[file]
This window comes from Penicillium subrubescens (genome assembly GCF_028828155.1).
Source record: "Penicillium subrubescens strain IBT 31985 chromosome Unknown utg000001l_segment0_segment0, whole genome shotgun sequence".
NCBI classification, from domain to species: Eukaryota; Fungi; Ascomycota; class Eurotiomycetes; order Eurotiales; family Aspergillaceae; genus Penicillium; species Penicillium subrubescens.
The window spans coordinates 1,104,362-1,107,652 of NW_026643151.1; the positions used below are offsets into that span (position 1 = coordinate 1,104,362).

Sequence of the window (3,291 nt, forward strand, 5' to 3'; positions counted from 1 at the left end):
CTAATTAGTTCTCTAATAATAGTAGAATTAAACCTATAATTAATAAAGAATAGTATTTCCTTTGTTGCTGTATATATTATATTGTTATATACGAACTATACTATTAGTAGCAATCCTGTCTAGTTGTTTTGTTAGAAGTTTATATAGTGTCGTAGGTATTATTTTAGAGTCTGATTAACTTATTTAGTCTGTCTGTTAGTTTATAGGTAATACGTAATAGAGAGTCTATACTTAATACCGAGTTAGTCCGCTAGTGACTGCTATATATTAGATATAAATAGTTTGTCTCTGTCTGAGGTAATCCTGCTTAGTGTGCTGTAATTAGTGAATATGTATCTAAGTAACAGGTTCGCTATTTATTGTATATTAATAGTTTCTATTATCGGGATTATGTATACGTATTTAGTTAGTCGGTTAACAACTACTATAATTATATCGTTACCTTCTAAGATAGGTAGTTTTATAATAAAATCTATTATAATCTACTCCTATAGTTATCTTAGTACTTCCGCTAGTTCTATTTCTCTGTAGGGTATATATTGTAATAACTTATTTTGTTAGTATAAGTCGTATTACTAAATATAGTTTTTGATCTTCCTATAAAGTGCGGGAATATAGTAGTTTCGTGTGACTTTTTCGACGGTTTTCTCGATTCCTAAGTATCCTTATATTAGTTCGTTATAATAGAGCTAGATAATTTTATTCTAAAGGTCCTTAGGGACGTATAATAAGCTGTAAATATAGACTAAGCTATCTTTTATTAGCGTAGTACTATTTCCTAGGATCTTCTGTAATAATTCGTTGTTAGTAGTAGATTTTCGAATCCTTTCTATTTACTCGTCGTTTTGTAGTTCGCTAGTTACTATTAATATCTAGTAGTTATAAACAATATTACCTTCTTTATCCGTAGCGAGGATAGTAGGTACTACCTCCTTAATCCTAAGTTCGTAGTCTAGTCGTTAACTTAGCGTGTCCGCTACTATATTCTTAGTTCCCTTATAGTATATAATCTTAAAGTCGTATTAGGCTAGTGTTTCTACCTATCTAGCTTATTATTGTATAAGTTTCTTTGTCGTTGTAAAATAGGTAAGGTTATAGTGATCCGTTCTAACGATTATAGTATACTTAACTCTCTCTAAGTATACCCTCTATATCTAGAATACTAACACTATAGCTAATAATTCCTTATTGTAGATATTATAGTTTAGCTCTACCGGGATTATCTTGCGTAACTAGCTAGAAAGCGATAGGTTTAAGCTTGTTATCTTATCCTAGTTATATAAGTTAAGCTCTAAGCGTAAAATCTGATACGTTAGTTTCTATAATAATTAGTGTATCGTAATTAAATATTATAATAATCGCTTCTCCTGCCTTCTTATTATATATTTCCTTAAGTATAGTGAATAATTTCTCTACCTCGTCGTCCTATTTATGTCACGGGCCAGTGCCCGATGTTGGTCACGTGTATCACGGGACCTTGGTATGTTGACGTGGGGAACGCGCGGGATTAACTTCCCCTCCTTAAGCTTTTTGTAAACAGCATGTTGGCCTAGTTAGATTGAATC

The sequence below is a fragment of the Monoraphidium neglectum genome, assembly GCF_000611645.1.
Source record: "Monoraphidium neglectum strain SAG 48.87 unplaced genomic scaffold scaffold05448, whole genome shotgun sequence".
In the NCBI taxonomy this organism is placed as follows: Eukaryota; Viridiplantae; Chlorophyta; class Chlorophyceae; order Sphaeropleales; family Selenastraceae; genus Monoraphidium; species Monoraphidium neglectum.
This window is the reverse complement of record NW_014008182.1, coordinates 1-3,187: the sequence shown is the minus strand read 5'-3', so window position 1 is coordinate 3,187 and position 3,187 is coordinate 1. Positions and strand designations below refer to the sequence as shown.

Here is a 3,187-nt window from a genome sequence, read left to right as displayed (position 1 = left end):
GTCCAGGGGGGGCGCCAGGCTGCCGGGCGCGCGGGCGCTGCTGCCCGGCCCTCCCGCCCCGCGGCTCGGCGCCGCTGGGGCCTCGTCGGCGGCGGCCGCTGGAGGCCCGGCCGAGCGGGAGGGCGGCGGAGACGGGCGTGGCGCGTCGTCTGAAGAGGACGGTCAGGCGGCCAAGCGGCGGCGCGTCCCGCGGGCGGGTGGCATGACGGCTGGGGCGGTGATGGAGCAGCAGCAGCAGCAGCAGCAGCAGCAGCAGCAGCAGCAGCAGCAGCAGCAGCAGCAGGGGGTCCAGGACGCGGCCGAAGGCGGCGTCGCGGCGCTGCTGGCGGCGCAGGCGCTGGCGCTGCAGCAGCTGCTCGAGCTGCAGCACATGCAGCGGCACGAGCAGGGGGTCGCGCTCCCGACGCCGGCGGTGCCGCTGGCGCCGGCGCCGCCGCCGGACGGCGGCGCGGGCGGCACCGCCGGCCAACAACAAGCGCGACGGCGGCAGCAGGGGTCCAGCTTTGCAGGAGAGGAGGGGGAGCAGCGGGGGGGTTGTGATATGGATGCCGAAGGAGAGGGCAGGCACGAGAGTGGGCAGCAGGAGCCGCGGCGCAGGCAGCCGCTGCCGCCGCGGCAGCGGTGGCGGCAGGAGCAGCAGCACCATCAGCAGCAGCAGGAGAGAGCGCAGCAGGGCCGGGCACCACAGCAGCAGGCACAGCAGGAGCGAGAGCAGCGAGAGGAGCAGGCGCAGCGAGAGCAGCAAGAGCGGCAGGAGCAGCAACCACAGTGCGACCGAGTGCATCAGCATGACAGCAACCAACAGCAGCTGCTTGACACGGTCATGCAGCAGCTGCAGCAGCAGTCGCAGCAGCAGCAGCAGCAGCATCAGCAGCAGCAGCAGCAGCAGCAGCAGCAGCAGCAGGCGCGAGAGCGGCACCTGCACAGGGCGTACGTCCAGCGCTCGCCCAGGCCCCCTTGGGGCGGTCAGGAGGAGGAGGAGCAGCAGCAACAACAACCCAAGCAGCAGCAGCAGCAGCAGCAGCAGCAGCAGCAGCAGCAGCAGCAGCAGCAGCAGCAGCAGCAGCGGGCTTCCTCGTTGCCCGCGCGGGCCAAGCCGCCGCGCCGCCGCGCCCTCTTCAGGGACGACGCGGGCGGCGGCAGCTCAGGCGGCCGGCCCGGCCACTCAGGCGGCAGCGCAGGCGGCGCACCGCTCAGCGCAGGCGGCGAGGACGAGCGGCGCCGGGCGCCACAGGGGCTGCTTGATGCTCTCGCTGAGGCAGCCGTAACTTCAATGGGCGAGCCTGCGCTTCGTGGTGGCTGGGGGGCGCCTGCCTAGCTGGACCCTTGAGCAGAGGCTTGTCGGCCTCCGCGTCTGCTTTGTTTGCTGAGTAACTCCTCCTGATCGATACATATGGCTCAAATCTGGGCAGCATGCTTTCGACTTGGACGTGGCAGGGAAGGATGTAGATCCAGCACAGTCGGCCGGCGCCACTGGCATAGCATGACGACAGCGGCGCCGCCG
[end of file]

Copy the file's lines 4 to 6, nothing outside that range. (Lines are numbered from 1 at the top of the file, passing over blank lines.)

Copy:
The window spans coordinates 1,104,362-1,107,652 of NW_026643151.1; the positions used below are offsets into that span (position 1 = coordinate 1,104,362).

Sequence of the window (3,291 nt, forward strand, 5' to 3'; positions counted from 1 at the left end):
CTAATTAGTTCTCTAATAATAGTAGAATTAAACCTATAATTAATAAAGAATAGTATTTCCTTTGTTGCTGTATATATTATATTGTTATATACGAACTATACTATTAGTAGCAATCCTGTCTAGTTGTTTTGTTAGAAGTTTATATAGTGTCGTAGGTATTATTTTAGAGTCTGATTAACTTATTTAGTCTGTCTGTTAGTTTATAGGTAATACGTAATAGAGAGTCTATACTTAATACCGAGTTAGTCCGCTAGTGACTGCTATATATTAGATATAAATAGTTTGTCTCTGTCTGAGGTAATCCTGCTTAGTGTGCTGTAATTAGTGAATATGTATCTAAGTAACAGGTTCGCTATTTATTGTATATTAATAGTTTCTATTATCGGGATTATGTATACGTATTTAGTTAGTCGGTTAACAACTACTATAATTATATCGTTACCTTCTAAGATAGGTAGTTTTATAATAAAATCTATTATAATCTACTCCTATAGTTATCTTAGTACTTCCGCTAGTTCTATTTCTCTGTAGGGTATATATTGTAATAACTTATTTTGTTAGTATAAGTCGTATTACTAAATATAGTTTTTGATCTTCCTATAAAGTGCGGGAATATAGTAGTTTCGTGTGACTTTTTCGACGGTTTTCTCGATTCCTAAGTATCCTTATATTAGTTCGTTATAATAGAGCTAGATAATTTTATTCTAAAGGTCCTTAGGGACGTATAATAAGCTGTAAATATAGACTAAGCTATCTTTTATTAGCGTAGTACTATTTCCTAGGATCTTCTGTAATAATTCGTTGTTAGTAGTAGATTTTCGAATCCTTTCTATTTACTCGTCGTTTTGTAGTTCGCTAGTTACTATTAATATCTAGTAGTTATAAACAATATTACCTTCTTTATCCGTAGCGAGGATAGTAGGTACTACCTCCTTAATCCTAAGTTCGTAGTCTAGTCGTTAACTTAGCGTGTCCGCTACTATATTCTTAGTTCCCTTATAGTATATAATCTTAAAGTCGTATTAGGCTAGTGTTTCTACCTATCTAGCTTATTATTGTATAAGTTTCTTTGTCGTTGTAAAATAGGTAAGGTTATAGTGATCCGTTCTAACGATTATAGTATACTTAACTCTCTCTAAGTATACCCTCTATATCTAGAATACTAACACTATAGCTAATAATTCCTTATTGTAGATATTATAGTTTAGCTCTACCGGGATTATCTTGCGTAACTAGCTAGAAAGCGATAGGTTTAAGCTTGTTATCTTATCCTAGTTATATAAGTTAAGCTCTAAGCGTAAAATCTGATACGTTAGTTTCTATAATAATTAGTGTATCGTAATTAAATATTATAATAATCGCTTCTCCTGCCTTCTTATTATATATTTCCTTAAGTATAGTGAATAATTTCTCTACCTCGTCGTCCTATTTATGTCACGGGCCAGTGCCCGATGTTGGTCACGTGTATCACGGGACCTTGGTATGTTGACGTGGGGAACGCGCGGGATTAACTTCCCCTCCTTAAGCTTTTTGTAAACAGCATGTTGGCCTAGTTAGATTGAATC